Blackmagic have actually made it easier than before to create a shared database with the new “Da Vinci Resolve Project Server” application. Whereas before it required entering the terminal, which can potentially make some users nervous, with the app you can set up a shared database quite quickly.
However, before launching the database, you need to make sure that your hardware is se tup correctly. First, you need a machine dedicated to “serving” the database, ideally a machine that can be always on on your network that will run PostgreSQL and share the database with other users on the network that need it.
On top of that, you need to be able to assign a fixed IP address to that machine, so that other computers can find it. Generally, most smaller networks assign IP addresses dynamically: every time a new machine logs into the network, via ethernet or wifi, an IP address is randomly assigned to it. For shared databases to work, you want to assign a static IP address to the machine serving the database, and ideally to the machines that will be looking for it. This allows the connection to stay in place even if a machine or the network is restarted. While assigning static IPs is a bit beyond this guide as it’s different for every router type, it should be easy to find information on how to do it on your network.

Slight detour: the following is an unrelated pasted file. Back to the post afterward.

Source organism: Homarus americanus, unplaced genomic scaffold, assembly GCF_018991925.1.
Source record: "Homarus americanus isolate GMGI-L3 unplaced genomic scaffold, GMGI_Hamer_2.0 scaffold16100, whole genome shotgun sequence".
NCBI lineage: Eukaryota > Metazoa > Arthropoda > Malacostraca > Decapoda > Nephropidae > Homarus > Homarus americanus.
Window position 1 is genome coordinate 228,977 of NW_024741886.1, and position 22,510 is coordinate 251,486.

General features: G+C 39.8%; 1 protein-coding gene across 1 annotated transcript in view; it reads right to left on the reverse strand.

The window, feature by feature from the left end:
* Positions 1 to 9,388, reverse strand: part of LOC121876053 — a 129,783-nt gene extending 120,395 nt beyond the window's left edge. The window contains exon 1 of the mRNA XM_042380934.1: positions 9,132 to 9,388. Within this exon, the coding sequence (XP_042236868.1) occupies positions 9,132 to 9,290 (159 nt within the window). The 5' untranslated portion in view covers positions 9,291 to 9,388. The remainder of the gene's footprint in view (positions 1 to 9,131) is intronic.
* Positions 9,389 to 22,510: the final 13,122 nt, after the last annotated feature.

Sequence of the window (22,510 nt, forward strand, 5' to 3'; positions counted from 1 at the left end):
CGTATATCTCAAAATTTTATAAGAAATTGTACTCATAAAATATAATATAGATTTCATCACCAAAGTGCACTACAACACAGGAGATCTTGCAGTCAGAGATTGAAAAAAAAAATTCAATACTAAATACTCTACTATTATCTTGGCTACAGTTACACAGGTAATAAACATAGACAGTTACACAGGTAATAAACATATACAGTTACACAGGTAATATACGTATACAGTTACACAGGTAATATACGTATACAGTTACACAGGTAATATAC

Once you’ve fixed the IP addresses, you can launch Da Vinci Resolve Project Server, which comes with Resolve Studio. This application has only one function: creating a shared user database. You’ll want to launch it on the machine you are using to “share” your database, but that machine doesn’t need to continue running Resolve or in fact keep any application “open.” The database server software runs in the background.